Food allergies have grown exponentially since the mid-1990’s. In speaking with Emily’s pediatrician who has been in practice for 20 years, he had no children with food allergies his first 10 years to an ever growing number of children his second 10 years. Why have food allergies exploded? Read this from a very motivated mother.Food allergies are one of several childhood epidemics that include eczema, asthma, ADHD, and autism. Emily had all but autism.Emily was allergic to peanuts. The first time Emily’s body was exposed to peanuts, her immune system created anti-bodies (IgE) against the peanut protein, similar to how your body creates anti-bodies against other viruses. The next time Emily came in contact with peanuts her body released chemicals, including histamines, to protect itself. For Emily it was a peanut butter cracker when she was about two years old. This reaction was mainly swelling of the eyes and lips and itchy eyes. Benydryl, an anti-histamine, was able to neutralize the reaction.Unfortunately, after that reaction, her body had created an extremely dangerous level of anti-bodies (IgE). Emily’s RAST score was 6+++ putting her off the scale for the peanut protein.If Emily accidentally encountered nuts, her tongue would tingle or itch; she would vomit and then feel better. But on April 13, 2006 the reaction was overwhelming and involved her respiratory system, gastrointestinal tract, and cardiovascular system. She died of an anaphylactic reaction. She had an extremely difficult time breathing, confusing her, since it felt like an asthma attack and not anaphylaxis. If your child has asthma and food allergies please read When Anaphylaxis Looks Like Asthma. The paramedic report showed that her body was trying to vomit the offending protein. And her heart had stopped and the paramedics and emergency room personnel tried extraordinary means to get her heart to pump again without success.Additional information is available on How Allergies Work.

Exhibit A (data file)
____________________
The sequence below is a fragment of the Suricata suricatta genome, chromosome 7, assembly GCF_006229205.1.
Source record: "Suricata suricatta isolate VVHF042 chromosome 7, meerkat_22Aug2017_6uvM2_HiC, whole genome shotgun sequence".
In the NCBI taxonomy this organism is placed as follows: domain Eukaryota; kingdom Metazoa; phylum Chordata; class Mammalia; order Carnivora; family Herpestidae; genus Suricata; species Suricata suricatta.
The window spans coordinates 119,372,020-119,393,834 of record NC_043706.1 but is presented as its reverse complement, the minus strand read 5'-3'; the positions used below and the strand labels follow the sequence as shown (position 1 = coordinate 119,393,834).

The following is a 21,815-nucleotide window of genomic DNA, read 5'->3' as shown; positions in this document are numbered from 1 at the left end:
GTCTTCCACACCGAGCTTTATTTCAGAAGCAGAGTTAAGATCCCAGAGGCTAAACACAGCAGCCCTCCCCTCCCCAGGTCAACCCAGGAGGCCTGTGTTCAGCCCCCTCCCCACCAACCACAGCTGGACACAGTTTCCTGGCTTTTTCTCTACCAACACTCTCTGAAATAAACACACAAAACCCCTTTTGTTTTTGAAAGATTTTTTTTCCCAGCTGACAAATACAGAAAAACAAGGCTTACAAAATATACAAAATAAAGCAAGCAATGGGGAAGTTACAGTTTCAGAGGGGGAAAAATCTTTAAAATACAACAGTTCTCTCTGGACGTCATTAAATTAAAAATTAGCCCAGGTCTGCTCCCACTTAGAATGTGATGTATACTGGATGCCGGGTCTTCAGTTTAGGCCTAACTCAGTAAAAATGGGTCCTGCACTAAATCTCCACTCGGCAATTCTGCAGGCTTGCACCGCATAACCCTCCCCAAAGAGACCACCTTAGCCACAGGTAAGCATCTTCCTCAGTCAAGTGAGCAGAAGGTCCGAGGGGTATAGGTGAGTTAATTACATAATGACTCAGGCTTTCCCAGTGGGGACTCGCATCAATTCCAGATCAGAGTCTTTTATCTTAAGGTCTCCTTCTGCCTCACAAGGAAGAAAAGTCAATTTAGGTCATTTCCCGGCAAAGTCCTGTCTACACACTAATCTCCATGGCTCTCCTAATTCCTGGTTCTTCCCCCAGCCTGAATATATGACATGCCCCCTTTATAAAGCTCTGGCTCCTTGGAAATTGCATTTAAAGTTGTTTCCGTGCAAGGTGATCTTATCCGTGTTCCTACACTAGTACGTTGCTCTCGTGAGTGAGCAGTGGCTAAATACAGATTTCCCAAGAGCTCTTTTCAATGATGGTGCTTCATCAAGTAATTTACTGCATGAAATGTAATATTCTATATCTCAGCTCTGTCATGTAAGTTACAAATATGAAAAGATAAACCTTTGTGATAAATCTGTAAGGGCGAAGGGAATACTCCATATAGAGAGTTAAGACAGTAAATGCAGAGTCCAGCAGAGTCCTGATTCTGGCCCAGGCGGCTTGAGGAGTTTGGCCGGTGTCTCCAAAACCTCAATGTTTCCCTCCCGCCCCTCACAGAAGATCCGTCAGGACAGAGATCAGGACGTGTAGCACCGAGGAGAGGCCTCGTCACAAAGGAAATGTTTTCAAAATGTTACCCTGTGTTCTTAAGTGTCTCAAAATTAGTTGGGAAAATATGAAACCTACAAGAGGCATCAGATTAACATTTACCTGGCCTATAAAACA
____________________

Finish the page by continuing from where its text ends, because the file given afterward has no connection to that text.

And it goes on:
Some Common Food Allergens
A child could be allergic to any food, but there are eight common allergens that account for 90% of all reactions in children:
- tree nuts (such as walnuts and cashews)
- shellfish (such as shrimp)
Allergies to corn, latex, gelatin, sesame seeds (thanks David) and other proteins are on the rise.
Through my research I have found many great resources for defining and describing food allergies.
AANMA Anaphylaxis Guide – 2008
National Institute of Health Food Allergy Document – Jul 2007
Health Hints Children with Food Allergies
Anaphylaxis – Mayo Clinic